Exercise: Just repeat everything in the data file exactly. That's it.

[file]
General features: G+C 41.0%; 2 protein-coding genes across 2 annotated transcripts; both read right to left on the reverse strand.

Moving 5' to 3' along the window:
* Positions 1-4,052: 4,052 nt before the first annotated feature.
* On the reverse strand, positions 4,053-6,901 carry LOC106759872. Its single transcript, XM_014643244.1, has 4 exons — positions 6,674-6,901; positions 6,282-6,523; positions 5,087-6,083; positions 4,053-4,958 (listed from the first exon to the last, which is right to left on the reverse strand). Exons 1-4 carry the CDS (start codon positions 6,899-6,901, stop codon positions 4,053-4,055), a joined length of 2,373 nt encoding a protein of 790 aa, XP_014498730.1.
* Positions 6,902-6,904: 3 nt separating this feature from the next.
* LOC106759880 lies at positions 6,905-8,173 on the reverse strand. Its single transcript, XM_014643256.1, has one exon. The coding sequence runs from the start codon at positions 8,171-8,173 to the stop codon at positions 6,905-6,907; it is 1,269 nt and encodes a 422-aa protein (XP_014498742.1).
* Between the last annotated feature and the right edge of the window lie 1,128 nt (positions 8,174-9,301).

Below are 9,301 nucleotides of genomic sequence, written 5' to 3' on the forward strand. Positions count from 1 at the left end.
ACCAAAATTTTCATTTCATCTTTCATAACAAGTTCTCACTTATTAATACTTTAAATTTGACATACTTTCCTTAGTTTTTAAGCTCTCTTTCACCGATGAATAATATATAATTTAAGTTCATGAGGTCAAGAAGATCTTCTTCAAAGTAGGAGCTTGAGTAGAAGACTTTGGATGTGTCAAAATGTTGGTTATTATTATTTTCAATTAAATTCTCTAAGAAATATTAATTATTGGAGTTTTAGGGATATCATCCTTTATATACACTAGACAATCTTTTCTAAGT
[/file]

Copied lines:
General features: G+C 41.0%; 2 protein-coding genes across 2 annotated transcripts; both read right to left on the reverse strand.

Moving 5' to 3' along the window:
* Positions 1-4,052: 4,052 nt before the first annotated feature.
* On the reverse strand, positions 4,053-6,901 carry LOC106759872. Its single transcript, XM_014643244.1, has 4 exons — positions 6,674-6,901; positions 6,282-6,523; positions 5,087-6,083; positions 4,053-4,958 (listed from the first exon to the last, which is right to left on the reverse strand). Exons 1-4 carry the CDS (start codon positions 6,899-6,901, stop codon positions 4,053-4,055), a joined length of 2,373 nt encoding a protein of 790 aa, XP_014498730.1.
* Positions 6,902-6,904: 3 nt separating this feature from the next.
* LOC106759880 lies at positions 6,905-8,173 on the reverse strand. Its single transcript, XM_014643256.1, has one exon. The coding sequence runs from the start codon at positions 8,171-8,173 to the stop codon at positions 6,905-6,907; it is 1,269 nt and encodes a 422-aa protein (XP_014498742.1).
* Between the last annotated feature and the right edge of the window lie 1,128 nt (positions 8,174-9,301).

Below are 9,301 nucleotides of genomic sequence, written 5' to 3' on the forward strand. Positions count from 1 at the left end.
ACCAAAATTTTCATTTCATCTTTCATAACAAGTTCTCACTTATTAATACTTTAAATTTGACATACTTTCCTTAGTTTTTAAGCTCTCTTTCACCGATGAATAATATATAATTTAAGTTCATGAGGTCAAGAAGATCTTCTTCAAAGTAGGAGCTTGAGTAGAAGACTTTGGATGTGTCAAAATGTTGGTTATTATTATTTTCAATTAAATTCTCTAAGAAATATTAATTATTGGAGTTTTAGGGATATCATCCTTTATATACACTAGACAATCTTTTCTAAGT